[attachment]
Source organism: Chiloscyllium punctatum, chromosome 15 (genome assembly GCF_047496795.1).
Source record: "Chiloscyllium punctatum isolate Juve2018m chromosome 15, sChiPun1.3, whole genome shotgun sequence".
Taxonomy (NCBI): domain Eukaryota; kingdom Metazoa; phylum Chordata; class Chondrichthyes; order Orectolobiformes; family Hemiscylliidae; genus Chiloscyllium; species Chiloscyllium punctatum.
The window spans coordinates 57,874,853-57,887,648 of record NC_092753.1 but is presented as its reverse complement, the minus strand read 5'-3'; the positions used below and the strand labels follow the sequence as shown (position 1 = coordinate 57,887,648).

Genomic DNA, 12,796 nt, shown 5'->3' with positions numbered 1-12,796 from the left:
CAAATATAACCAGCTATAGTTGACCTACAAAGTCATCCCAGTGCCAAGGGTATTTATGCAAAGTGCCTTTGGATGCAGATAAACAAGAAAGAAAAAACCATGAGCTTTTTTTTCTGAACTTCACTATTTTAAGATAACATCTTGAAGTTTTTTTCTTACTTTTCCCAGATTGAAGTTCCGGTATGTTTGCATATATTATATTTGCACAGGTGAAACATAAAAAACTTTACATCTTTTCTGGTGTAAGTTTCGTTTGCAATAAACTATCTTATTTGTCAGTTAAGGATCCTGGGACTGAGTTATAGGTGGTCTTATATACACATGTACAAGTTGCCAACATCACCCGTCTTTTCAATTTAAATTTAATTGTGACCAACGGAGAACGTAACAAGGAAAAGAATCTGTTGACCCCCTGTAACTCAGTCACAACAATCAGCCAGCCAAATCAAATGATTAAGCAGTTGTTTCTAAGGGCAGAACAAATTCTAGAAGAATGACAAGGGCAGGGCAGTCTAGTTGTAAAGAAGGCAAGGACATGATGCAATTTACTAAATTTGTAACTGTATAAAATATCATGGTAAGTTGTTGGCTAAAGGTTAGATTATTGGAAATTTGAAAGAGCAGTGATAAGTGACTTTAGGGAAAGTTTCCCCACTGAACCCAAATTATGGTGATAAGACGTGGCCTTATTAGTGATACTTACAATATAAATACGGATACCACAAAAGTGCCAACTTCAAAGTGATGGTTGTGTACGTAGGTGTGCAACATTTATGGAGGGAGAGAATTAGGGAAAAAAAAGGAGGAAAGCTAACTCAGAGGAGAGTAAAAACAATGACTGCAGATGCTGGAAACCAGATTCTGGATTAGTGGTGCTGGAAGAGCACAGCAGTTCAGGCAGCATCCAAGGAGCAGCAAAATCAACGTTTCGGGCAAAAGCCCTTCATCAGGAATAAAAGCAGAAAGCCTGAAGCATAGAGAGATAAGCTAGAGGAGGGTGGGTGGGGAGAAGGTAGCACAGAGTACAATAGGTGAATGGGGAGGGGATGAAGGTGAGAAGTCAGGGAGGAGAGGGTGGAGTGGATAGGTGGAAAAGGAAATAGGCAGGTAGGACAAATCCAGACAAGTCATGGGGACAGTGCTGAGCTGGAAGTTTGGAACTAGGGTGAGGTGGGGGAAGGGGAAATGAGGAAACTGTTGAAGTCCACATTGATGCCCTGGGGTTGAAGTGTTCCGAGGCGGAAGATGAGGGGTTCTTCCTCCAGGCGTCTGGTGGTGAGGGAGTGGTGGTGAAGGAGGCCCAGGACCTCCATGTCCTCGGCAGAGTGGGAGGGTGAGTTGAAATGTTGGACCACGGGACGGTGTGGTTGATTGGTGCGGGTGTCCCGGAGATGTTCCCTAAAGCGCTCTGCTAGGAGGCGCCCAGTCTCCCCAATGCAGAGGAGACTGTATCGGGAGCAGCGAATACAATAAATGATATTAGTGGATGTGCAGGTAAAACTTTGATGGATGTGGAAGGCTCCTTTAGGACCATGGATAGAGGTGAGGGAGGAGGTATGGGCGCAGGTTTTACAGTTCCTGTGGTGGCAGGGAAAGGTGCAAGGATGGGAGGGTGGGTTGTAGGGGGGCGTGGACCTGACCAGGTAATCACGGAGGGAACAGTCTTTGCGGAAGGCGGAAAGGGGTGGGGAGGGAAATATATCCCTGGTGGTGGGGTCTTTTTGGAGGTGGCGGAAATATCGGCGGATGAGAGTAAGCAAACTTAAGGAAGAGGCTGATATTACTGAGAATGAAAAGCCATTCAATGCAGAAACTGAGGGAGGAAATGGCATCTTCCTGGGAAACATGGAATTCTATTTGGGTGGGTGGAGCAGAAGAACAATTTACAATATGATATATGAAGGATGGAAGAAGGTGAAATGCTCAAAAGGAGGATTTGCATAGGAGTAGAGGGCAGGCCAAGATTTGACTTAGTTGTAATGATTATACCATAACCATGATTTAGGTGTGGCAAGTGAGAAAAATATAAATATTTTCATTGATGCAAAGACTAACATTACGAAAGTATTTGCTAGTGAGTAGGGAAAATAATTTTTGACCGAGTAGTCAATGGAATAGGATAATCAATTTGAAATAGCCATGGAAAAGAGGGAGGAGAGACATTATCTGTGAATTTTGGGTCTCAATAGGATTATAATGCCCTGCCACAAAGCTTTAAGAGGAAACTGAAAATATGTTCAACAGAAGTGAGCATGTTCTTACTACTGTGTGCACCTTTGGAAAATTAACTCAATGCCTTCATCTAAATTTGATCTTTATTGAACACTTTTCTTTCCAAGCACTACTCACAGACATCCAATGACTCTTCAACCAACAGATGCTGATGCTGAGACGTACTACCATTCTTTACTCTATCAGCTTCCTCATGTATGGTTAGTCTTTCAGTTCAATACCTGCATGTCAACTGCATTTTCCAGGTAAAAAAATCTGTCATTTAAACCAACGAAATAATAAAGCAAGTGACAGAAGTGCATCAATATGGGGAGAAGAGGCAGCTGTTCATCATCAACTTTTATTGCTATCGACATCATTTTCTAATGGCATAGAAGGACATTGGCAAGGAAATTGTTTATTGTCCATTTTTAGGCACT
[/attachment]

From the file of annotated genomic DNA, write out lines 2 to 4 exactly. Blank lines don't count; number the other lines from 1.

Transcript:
Source record: "Chiloscyllium punctatum isolate Juve2018m chromosome 15, sChiPun1.3, whole genome shotgun sequence".
Taxonomy (NCBI): domain Eukaryota; kingdom Metazoa; phylum Chordata; class Chondrichthyes; order Orectolobiformes; family Hemiscylliidae; genus Chiloscyllium; species Chiloscyllium punctatum.
The window spans coordinates 57,874,853-57,887,648 of record NC_092753.1 but is presented as its reverse complement, the minus strand read 5'-3'; the positions used below and the strand labels follow the sequence as shown (position 1 = coordinate 57,887,648).